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Taste For Success

Textile Print

Textile print has been touted as a potential expansion market for some time now, but are there still opportunities for growth here? Rob Fletcher finds out more

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A fashionable market

Diversification has been spoken about at great lengths in recent years in terms of how print companies can protect their business moving forward and help ensure a bright, profitable future. Given the events of the past two years, this is now more important than ever as printers seek to return to growth.

Textile print is one of many markets often talked about when it comes to traditional print companies expanding outside of their usual areas and taking on new work. But given the popularity of this sector and the amount of printers that have already made the move, are there still growth opportunities?

Here, we speak with suppliers and print companies involved in this sector and take a closer look at examples of work to help highlight the vast amount of work on offer in textile print.

A natural add-on

Hybrid Services is the exclusive distributor of Mimaki kit in the UK and Ireland, and many of these devices are suited to textile print work. Duncan Jefferies, head of marketing and business development at Hybrid, says opportunities for print providers to expand into printed textiles continue to present themselves.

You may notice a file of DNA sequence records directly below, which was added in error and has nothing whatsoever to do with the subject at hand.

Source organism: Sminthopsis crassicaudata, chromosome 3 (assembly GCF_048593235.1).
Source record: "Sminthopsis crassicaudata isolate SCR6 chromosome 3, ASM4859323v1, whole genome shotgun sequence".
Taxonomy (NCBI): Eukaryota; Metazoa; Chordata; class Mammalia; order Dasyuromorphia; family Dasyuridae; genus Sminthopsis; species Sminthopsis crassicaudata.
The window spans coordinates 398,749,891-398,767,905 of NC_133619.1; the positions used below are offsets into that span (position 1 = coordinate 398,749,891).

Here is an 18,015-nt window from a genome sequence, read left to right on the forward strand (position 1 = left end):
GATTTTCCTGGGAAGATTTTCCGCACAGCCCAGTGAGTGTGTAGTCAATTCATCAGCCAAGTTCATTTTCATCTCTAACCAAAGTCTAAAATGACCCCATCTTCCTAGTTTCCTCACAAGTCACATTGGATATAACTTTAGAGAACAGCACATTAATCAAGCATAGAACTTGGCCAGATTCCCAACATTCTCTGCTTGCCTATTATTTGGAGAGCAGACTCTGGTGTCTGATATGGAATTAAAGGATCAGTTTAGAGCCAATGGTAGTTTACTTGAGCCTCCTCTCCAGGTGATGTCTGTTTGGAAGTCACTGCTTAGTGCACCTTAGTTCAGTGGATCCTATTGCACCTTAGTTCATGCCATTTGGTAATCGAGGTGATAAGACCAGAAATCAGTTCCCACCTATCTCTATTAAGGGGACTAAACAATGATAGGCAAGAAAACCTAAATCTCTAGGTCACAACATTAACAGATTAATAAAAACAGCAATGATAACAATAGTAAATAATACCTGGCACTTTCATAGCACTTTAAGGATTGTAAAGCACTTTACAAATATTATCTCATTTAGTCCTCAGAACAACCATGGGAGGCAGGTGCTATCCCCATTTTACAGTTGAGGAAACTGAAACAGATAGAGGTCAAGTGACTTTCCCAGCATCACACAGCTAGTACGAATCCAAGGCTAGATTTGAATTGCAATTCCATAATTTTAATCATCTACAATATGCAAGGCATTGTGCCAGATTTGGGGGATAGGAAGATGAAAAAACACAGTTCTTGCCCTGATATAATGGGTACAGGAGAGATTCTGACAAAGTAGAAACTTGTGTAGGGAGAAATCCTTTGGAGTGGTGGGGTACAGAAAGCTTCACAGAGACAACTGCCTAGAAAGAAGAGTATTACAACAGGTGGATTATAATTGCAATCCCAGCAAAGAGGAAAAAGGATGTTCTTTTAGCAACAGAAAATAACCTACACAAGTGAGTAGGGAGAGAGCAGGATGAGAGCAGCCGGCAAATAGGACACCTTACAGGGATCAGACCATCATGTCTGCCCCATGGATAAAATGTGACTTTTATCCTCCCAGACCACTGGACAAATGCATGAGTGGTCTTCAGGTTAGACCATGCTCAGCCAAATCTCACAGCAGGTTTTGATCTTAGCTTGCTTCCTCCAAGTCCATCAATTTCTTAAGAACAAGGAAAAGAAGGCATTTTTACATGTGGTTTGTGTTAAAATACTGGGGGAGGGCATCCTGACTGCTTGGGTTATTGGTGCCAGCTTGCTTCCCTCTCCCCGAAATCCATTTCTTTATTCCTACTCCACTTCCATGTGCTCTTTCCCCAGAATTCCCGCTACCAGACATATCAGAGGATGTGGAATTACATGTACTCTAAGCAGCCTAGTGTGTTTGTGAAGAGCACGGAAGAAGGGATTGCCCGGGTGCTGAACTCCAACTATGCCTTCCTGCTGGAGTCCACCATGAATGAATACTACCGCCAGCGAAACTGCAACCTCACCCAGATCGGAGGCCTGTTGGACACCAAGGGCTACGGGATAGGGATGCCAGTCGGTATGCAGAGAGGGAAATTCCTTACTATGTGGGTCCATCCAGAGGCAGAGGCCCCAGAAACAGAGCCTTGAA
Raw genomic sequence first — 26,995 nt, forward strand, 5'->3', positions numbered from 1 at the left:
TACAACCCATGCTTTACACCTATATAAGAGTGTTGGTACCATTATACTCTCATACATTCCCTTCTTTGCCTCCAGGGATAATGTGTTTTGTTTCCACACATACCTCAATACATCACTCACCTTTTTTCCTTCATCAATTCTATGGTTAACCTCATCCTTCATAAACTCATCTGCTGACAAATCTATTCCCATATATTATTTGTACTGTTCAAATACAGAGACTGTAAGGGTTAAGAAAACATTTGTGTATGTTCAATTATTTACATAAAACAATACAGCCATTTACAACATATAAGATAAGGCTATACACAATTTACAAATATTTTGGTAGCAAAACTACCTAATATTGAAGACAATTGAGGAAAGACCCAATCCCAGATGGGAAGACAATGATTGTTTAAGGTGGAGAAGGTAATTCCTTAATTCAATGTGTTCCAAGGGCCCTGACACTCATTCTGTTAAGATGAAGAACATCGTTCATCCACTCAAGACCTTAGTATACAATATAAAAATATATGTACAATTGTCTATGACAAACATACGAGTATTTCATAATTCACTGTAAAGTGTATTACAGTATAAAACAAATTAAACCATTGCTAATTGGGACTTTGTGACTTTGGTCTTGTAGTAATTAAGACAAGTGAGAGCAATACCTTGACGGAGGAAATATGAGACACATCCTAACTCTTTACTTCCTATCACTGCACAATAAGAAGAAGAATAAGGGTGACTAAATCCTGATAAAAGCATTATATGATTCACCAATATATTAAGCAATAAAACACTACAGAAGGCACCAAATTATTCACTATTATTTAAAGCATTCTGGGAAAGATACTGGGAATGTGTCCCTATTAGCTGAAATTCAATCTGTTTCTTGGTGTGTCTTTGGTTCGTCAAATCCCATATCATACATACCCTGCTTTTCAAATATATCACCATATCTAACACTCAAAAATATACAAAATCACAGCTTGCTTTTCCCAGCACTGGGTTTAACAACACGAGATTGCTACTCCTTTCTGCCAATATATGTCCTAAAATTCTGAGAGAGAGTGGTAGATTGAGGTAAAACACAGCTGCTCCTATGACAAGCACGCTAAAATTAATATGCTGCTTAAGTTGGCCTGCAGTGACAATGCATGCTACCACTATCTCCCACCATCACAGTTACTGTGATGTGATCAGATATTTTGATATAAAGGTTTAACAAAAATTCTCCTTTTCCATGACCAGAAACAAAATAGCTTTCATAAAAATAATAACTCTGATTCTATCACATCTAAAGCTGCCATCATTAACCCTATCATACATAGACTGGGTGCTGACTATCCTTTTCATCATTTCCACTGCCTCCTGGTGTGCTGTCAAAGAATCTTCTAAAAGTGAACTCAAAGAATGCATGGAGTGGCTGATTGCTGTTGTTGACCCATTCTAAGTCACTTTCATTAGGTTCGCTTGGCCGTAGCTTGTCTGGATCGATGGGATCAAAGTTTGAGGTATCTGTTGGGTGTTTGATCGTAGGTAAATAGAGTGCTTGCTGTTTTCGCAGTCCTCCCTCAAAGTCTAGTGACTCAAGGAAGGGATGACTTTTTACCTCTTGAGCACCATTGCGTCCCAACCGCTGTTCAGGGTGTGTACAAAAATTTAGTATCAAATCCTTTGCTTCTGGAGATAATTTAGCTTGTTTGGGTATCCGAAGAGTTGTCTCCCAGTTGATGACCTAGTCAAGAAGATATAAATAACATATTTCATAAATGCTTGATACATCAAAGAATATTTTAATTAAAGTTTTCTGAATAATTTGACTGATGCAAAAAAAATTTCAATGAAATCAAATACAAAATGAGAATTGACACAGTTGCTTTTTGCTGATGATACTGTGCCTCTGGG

“Whether through offering an extended product range or breaking into new markets, printing to fabric is a natural add-on to any print provider looking to increase its offering,” Jefferies says.

He adds: “Textile printing is seeing significant growth for several reasons. The personalisation market is booming – with the web-to-digital print sector performing very strongly, as distanced families and friends send customised presents, furnishings and prints. Equally, the demand for bespoke fashion and décor continues to grow, with consumers enjoying the opportunity to style important areas of their lives.

“The retail and leisure sectors all benefit from utilising textile graphics, with lightboxes, window displays and other fabric installations decorating the high street and hospitality environments as consumers have returned.”

Jefferies continues that print companies currently offering a display graphics and signage portfolio will benefit from supplying textile lightboxes, feather flags and workwear – all achievable with a range of print technologies, and potentially with existing hardware. He adds that investing in new print hardware like Mimaki’s latest entry-level dye-sublimation printer, can create opportunities to supply new markets, such as apparel or décor printing.

The new Mimaki TS100-1600 is available at an entry-level price of £9,995 and can print at speeds of up to 70sq m/hr. Jefferies says the 1.6m-wide machine can be used for printing sportswear, apparel, furnishings, soft signage and other textile-based applications.